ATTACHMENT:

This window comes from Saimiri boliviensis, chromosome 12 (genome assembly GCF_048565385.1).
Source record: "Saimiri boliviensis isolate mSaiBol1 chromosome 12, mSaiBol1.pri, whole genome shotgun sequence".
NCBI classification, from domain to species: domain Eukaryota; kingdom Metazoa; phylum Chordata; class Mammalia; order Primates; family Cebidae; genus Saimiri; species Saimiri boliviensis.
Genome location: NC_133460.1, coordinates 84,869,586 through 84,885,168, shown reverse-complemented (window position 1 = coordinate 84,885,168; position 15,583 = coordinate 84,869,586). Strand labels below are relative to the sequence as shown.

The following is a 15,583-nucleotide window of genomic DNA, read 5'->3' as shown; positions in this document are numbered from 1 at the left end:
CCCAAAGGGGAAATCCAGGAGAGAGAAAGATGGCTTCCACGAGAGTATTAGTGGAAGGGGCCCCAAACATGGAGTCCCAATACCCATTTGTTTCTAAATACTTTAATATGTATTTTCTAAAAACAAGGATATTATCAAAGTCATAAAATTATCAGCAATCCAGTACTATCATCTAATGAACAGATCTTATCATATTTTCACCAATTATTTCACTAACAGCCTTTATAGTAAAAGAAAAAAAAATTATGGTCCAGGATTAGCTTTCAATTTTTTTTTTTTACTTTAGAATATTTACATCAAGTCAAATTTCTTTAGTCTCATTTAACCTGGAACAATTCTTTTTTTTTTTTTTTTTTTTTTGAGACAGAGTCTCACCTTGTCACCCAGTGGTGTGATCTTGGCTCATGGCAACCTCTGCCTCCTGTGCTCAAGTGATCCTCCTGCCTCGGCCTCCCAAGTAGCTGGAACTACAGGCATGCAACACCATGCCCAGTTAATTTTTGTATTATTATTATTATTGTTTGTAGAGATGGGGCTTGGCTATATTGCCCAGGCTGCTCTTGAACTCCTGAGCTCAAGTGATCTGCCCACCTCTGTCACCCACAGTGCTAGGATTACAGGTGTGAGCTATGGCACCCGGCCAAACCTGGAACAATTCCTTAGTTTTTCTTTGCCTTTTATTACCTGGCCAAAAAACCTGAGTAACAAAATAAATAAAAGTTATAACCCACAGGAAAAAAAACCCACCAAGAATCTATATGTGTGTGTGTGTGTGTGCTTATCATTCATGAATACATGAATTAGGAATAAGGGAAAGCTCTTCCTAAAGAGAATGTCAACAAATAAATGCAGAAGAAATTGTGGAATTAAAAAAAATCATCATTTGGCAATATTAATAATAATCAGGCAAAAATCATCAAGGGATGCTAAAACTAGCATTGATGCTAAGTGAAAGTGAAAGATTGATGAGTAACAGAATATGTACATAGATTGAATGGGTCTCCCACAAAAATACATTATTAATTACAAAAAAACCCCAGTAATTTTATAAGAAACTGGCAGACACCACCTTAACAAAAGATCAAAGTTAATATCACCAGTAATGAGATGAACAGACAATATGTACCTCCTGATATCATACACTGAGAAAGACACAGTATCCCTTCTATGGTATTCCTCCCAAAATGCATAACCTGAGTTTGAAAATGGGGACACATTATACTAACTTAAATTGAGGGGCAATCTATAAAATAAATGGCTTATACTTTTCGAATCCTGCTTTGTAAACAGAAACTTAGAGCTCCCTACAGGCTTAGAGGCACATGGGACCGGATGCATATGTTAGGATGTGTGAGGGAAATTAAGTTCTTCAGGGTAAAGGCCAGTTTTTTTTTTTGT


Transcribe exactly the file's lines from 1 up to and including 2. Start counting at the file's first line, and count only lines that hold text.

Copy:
This window comes from Saimiri boliviensis, chromosome 12 (genome assembly GCF_048565385.1).
Source record: "Saimiri boliviensis isolate mSaiBol1 chromosome 12, mSaiBol1.pri, whole genome shotgun sequence".